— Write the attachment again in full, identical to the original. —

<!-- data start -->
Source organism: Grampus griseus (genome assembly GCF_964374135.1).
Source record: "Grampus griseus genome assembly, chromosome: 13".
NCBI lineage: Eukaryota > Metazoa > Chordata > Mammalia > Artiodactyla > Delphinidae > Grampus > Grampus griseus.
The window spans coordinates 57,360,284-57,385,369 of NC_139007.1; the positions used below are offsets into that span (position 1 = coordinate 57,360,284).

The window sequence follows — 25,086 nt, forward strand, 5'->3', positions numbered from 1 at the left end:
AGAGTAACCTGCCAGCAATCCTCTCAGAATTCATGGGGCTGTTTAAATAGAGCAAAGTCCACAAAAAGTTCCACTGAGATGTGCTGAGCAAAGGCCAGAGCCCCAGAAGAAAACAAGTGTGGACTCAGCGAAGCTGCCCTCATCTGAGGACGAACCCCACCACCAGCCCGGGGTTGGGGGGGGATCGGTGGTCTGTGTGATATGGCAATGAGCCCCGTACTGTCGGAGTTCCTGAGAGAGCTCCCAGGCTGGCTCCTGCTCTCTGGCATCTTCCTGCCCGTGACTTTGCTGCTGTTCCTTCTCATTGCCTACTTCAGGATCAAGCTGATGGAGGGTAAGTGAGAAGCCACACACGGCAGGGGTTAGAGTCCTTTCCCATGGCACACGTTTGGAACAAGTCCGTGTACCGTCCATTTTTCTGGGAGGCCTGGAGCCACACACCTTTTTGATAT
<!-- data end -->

Source organism: Grampus griseus (genome assembly GCF_964374135.1).
Source record: "Grampus griseus genome assembly, chromosome: 13".
NCBI lineage: Eukaryota > Metazoa > Chordata > Mammalia > Artiodactyla > Delphinidae > Grampus > Grampus griseus.
The window spans coordinates 57,360,284-57,385,369 of NC_139007.1; the positions used below are offsets into that span (position 1 = coordinate 57,360,284).

The window sequence follows — 25,086 nt, forward strand, 5'->3', positions numbered from 1 at the left end:
AGAGTAACCTGCCAGCAATCCTCTCAGAATTCATGGGGCTGTTTAAATAGAGCAAAGTCCACAAAAAGTTCCACTGAGATGTGCTGAGCAAAGGCCAGAGCCCCAGAAGAAAACAAGTGTGGACTCAGCGAAGCTGCCCTCATCTGAGGACGAACCCCACCACCAGCCCGGGGTTGGGGGGGGATCGGTGGTCTGTGTGATATGGCAATGAGCCCCGTACTGTCGGAGTTCCTGAGAGAGCTCCCAGGCTGGCTCCTGCTCTCTGGCATCTTCCTGCCCGTGACTTTGCTGCTGTTCCTTCTCATTGCCTACTTCAGGATCAAGCTGATGGAGGGTAAGTGAGAAGCCACACACGGCAGGGGTTAGAGTCCTTTCCCATGGCACACGTTTGGAACAAGTCCGTGTACCGTCCATTTTTCTGGGAGGCCTGGAGCCACACACCTTTTTGATAT